Rempublicam Nostram: A Patriotic Text for the Latin Mass

The versicle and response Domine salvum fac regem, “God save the King” is liturgically part of the Divine Office, where it appears in the Preces said during Lauds and Vespers in Advent and Lent. There had also developed a secondary usage, originating in the Ancien RĂ©gime of France and introduced to the British Commonwealth after its conquest of Quebec, of its being sung at the Sunday High Mass.  In England it was chanted at the end of Mass in churches up to Vatican II, and its use there has now been revived in both Traditional Latin Mass and Ordinariate parishes.


An 1801 Concordat between post-Revolutionary France and the Holy See allowed French priests to pray instead for the Republic and the Consuls, though subsequent political instability saw the commemoration bounce back and forth between Republic, Emperor, and King. As republican fever spread across Christendom, Rome extended similar permissions via concordats to number of nations in the Americas, with varying terminology depending on the exact political offices being prayed for (consuls, presidents). The text was even adapted for secular contexts—New England composer John Knowles Paine adapted it for the inauguration of Harvard's President in 1863.

It does not seem the Catholics of the United States ever received any permission from Rome—but the need for it was clearly felt here, and patriotic piety tried to supply for the deficit. In the early 1900s a version of this prayer was not only being used by American priests in private recitation of the Office but also being sung at Sunday High Mass after Communion in some dioceses, as attested in a 1916 query to the Ecclesiastical Review. The Fortnightly Review from 1917 gives additional information of its use in the Cathedral of St. Paul in Minnesota, saying that it was the custom there for the congregation to stand while it was sung by the choir.

The version of the prayer used by Catholics in the United States was as follows:

V. Domine, salvam fac rempublicam nostram.
R. Et exaudi nos in die in qua invocaverimus te.


V. O Lord, do Thou preserve our Republic.
R. And do Thou mercifully hear us in the day in which we call upon Thee.

It was common in England and elsewhere to sing a Gloria Patri after the response; this is not mentioned in the American sources, but perhaps it was done nevertheless.

Neither of the two sources quoted above seem to question the content of this prayer—they hardly could, given the orthodox sentiments that gave rise to it as well as the precedents already established for other nations. The only question was whether they could be officially used in the U.S.; the editor of the Fortnightly Review was obviously skeptical, but the editor of the Ecclesiastical Review judging that adding it was better than the alternative of simply omitting the verse altogether. Whatever the correct rubrics as they stood in 1917, in our day the issue seems rather moot, given all the reckless liturgical vandalism that has been allowed in the hundred years since.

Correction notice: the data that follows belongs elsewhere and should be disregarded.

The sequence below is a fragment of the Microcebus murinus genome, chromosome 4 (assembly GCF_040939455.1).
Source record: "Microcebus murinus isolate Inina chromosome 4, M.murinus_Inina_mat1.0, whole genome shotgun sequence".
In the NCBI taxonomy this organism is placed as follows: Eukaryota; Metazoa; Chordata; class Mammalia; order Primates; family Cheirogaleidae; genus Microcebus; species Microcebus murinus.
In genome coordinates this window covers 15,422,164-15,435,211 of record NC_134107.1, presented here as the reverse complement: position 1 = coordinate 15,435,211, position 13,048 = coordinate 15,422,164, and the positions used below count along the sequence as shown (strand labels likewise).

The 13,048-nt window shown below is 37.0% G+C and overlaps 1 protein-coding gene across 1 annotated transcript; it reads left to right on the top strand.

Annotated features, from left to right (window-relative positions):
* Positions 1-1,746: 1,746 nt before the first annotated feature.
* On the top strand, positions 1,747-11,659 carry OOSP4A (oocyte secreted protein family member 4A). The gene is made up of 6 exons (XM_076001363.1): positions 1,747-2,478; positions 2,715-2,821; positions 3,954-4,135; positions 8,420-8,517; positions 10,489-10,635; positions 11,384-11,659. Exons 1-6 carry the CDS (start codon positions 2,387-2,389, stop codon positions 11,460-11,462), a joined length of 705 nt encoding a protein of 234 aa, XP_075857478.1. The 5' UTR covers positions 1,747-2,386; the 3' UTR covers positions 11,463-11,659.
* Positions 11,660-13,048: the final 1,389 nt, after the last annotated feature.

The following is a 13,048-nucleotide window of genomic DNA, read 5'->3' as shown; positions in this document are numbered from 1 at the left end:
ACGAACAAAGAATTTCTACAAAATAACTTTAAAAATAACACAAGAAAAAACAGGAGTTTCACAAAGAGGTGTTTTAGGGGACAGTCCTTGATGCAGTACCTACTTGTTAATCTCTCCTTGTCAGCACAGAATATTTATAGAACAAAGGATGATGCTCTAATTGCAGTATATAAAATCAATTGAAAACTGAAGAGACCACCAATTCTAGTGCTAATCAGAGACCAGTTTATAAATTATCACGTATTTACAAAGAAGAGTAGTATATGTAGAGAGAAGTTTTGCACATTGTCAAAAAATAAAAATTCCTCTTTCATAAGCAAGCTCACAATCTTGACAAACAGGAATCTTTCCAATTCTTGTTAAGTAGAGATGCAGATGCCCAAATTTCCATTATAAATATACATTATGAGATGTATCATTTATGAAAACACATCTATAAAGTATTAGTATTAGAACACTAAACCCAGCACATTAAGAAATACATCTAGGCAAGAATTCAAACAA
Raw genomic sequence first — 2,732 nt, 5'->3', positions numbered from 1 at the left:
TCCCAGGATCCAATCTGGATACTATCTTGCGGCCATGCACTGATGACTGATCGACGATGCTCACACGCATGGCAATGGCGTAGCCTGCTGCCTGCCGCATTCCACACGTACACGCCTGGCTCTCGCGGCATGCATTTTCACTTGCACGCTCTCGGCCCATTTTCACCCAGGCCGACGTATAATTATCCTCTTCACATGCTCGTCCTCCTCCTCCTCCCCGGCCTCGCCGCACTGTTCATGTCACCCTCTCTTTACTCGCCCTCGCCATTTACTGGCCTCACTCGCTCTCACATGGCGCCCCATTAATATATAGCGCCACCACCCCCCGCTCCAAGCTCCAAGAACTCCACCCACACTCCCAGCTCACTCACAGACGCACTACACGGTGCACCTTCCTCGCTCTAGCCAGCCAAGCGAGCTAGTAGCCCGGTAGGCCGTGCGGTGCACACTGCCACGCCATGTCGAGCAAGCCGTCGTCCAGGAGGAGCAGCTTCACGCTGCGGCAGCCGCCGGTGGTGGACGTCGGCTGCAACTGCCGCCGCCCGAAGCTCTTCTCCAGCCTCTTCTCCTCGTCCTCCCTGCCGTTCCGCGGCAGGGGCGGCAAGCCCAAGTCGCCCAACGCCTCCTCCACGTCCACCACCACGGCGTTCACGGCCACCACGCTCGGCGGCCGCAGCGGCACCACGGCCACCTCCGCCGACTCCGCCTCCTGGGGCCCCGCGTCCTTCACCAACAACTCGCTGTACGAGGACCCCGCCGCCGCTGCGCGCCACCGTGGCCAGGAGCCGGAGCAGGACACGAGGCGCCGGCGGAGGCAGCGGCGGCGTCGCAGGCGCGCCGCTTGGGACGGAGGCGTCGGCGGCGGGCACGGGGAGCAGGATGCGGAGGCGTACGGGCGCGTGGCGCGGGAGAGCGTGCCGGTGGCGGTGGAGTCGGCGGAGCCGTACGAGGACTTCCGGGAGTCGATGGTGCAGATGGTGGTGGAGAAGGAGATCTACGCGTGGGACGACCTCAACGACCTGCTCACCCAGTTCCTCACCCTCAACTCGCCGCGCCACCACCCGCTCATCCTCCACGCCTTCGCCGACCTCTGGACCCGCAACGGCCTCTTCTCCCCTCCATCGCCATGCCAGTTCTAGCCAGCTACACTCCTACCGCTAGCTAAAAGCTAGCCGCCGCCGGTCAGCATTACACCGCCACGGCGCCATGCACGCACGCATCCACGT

American Catholics have long felt a need to pray officially, if not liturgically, for the national government, and that has not always been particularly easy in a Church whose rites assumed Catholic Kings rather than Protestant Presidents. Nonetheless, good solutions have been offered. From both a devotional and literary standpoint, Archbishop Carroll's 1800 "Prayer for the Church and Civil Authorities" is far and away the best—as evidenced by its appearance in many of our best Missals and prayer books for 200 years, as well as its continued use on civil holidays. More recent attempts have not been as well done; even, sadly, those approved by competent authorities. I recently acquired a special 1976 Bicentennial missalette, with a bit of nostalgia for my own childhood memories in Philadelphia and a hope to "thee and thou" its official liturgical prayers into something more traditional. Unfortunately the collects given for the Masses of July 4th and for the Nation were not really salvageable—I have generally been disappointed with the quality of modern prayers and these proved no exception.

The Domine salvam fac Rempublicam nostram, however, provides Americans with another good traditional option for July 4th and other events of national interest such as election days. A number of setting are available, from plainchant to polyphony. Although obviously not liturgical per se, as a sung devotion with a set position during High Mass after the Communion verse and an established posture for the congregation, it would certainly feel part of the liturgy to the laity in the pews.

Which, to my mind anyway, seems to be a perfect example of what we mean by an organic development in the liturgy—one that emerges naturally from a need of the Catholic faithful rather than from a Roman dicastery, and one that enhances and enriches the existing Missal rather than deforming it beyond recognition.

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